In the never-ending quest to be whatever we perceive as beautiful, many women put their hair through some incredibly harsh treatments, often in a misguided attempt to improve what doesn’t need to be improved upon, or more often by trying to achieve a look that isn’t appropriate for them in the first place. Of course, everyone has the right to pursue the looks they desire, but I’d love to encourage people to think twice before risking damage to their hair that is often irreparable.
Among the major chemical services that are causes of hair damage are bleaching and high-lift hair color. Any color process that involves lightening the hair’s natural color does so by using a chemical reaction to disperse the color molecules in the hair. This has the side effect of dispersing protein from the hair as well. It also results in leaving the cuticle layer of the hair raised which means that the hair becomes more porous.
Increased porosity is also a side effect of chemical services like relaxers and permanent waves. Relaxers are even more dangerous because the effects of the relaxer (which is what allows the relaxer to straighten the hair) are cumulative. The relaxer straightens the hair by destroying the disulfide bonds in the hair that hold the hair’s wave pattern. The fact that these effects are cumulative is why it is so imperative that stylists performing relaxers not overlap areas of the hair that have already been relaxed when doing retouch services. Doing so risks destroying too many of the disulfide bonds and causing the hair to break.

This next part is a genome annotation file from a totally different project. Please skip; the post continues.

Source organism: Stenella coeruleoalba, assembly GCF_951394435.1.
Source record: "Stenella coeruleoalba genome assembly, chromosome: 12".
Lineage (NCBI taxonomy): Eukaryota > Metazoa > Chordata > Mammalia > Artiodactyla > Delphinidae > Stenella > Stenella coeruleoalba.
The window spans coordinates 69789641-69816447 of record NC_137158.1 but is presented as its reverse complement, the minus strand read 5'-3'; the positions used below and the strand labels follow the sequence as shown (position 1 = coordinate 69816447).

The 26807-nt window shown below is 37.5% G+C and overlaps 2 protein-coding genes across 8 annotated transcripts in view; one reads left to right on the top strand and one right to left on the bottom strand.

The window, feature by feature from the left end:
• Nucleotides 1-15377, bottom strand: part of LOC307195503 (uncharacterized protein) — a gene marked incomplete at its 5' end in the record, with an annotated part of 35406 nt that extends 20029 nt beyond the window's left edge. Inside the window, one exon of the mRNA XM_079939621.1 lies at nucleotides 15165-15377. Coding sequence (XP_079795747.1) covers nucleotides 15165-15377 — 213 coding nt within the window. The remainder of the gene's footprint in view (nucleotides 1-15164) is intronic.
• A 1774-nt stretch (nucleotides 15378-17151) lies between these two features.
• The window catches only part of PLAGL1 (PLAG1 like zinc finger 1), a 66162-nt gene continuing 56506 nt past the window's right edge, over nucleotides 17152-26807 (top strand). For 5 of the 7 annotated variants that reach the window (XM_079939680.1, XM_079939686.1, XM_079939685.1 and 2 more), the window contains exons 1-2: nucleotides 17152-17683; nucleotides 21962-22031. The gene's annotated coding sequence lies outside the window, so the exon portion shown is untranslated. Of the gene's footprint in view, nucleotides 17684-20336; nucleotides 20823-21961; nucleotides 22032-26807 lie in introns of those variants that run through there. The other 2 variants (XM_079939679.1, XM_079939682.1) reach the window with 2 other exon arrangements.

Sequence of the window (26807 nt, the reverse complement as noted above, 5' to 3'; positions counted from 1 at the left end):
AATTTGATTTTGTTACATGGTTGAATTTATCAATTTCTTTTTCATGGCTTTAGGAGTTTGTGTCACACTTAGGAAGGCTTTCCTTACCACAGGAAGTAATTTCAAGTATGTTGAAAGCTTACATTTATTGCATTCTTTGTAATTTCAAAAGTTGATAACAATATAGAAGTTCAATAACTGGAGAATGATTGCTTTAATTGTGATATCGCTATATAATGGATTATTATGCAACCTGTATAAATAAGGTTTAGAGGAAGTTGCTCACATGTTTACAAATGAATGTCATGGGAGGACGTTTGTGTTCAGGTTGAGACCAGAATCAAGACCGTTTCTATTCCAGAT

These risks are the reason many African-ethnic women have opted to go for natural hair. They don’t buy in to the common idea that only straight hair is “good hair”.
This potential damage is also a good reason for many women to try to avoid the more extreme hair color processes. Trying to lighten the hair too much (such as attempting to go from a dark brunette to pale blonde) results in such extreme damage to the hair that it often needs heavy and constant conditioning treatments to even appear remotely healthy.
So, please carefully consider the damage you can do to your hair before you undertake the more extreme chemical processes. Remember that healthy darker hair is preferable to damaged hair of any other color.
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